Pour off all but ~1 Tbsp of chicken fat from the skillet, then set your fire to high heat.  Add the shallots and garlic and stir until fragrant – just 30 seconds or so.  Add the stock/wine/gelatin mixture and deglaze the pan, stirring up any of the fond – the brown bits from the chicken.  Reduce by 2/3 (4-6 minutes, depending on your heat) then finish your sauce by whisking in the butter and soy, cooking for several seconds at a high boil until emulsified.  Remove from heat, stir in the minced herbs, and add any salt/pepper to taste.

Slice the chicken breasts into ¾ inch slices and transfer the whole breast to individual plates, overlapping the slices before spooning on the sauce.  Serve with choice of potatoes and green vegetable. 

Difficulty: Easy-Medium.  Time required: 45-60 minutes, depending on wine consumption.

Wine Pairing: This dish is rich enough to compliment medim-full bodied white wines, most Rosés, and even light reds such as Pinot Noir, Sangiovese or lighter Zins.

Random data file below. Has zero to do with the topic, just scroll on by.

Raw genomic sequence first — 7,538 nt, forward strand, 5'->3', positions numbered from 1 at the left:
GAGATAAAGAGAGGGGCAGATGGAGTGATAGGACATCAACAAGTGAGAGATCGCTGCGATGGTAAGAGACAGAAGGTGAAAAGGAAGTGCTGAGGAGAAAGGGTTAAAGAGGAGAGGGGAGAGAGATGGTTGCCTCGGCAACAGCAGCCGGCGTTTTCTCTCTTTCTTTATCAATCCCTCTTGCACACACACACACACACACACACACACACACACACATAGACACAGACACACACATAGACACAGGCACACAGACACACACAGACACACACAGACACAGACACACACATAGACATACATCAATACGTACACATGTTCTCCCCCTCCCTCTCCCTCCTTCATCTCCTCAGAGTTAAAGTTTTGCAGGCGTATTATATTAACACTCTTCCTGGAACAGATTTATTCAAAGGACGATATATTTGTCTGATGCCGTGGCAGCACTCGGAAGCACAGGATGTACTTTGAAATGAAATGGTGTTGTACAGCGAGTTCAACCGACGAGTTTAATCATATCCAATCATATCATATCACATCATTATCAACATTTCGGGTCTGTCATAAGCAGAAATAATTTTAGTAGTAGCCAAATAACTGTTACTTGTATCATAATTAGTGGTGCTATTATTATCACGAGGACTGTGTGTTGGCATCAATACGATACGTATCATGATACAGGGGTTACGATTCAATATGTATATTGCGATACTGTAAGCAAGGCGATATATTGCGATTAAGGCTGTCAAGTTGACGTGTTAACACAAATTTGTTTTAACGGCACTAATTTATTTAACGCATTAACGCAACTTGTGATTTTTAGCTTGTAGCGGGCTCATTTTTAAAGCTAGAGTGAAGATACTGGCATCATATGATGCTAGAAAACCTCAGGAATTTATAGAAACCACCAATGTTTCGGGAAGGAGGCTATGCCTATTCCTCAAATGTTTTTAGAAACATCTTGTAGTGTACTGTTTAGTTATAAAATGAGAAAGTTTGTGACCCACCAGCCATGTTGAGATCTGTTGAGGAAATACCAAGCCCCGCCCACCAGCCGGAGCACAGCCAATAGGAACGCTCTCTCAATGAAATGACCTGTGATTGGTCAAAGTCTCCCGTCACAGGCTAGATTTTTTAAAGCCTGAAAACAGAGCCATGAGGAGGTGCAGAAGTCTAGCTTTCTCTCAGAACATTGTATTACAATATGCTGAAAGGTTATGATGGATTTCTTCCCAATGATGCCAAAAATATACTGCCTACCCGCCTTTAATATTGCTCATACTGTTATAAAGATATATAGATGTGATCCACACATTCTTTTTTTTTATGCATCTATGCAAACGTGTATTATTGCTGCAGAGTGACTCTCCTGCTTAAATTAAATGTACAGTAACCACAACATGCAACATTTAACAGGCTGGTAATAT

Variations: this basic recipe can be taken in a million different directions.  Think about adding sautéed mushrooms to pull it in an earthy direction, or dried cherries/cranberries for a sweet/savory direction.  Pound out the breasts and add lemon and capers and you’ve got Piccata.  Or add a bit of cumin, raisins and pine nuts and head towards Morocco!

Save 50% – Pre-Order the new book from Wine Folly

WineFollyBookAmong the many producers of wine info-graphics, WineFolly is the consistent winner in terms of creativity and the visual display of information.  And now the minds behind these reliable graphics are coming out with a new book, available for under $12 when you pre-order on Amazon (sorry, U.S. only).

Check it out here – http://bit.ly/WineFollyBookOffer

I’ve not yet seen the book, but perusing the preview on Amazon provides a good indication that it will be a useful and reliable guide to wine and the grapes that produce them.  Wine Folly seems to have brought to wine literature what DK Publishing brought to tourism guides.

Cheers!
Dave

Why I Don’t Sell Many Napa Cabs

As a rule, my wine club features unique wines.  Wines from more obscure producers, grape varieties, and regions.  But every now and then a member will ask why I don’t include some of the old familiar wines, wines of their youth, perhaps.  So I’ve come to include a mix of wines, including the occasional Napa selection from smaller producers like Four Cairn, Midsummer Cellars,  and Cathy Corison.  

In general, after reviewing wines from around the globe, I just don’t see the value in traditional Napa Cabs, unless your goal is to hold them for future sale (only problem is, few Napa producers are crafting wines to age these days!)  Don’t get me wrong, they still have great appeal, just not great value.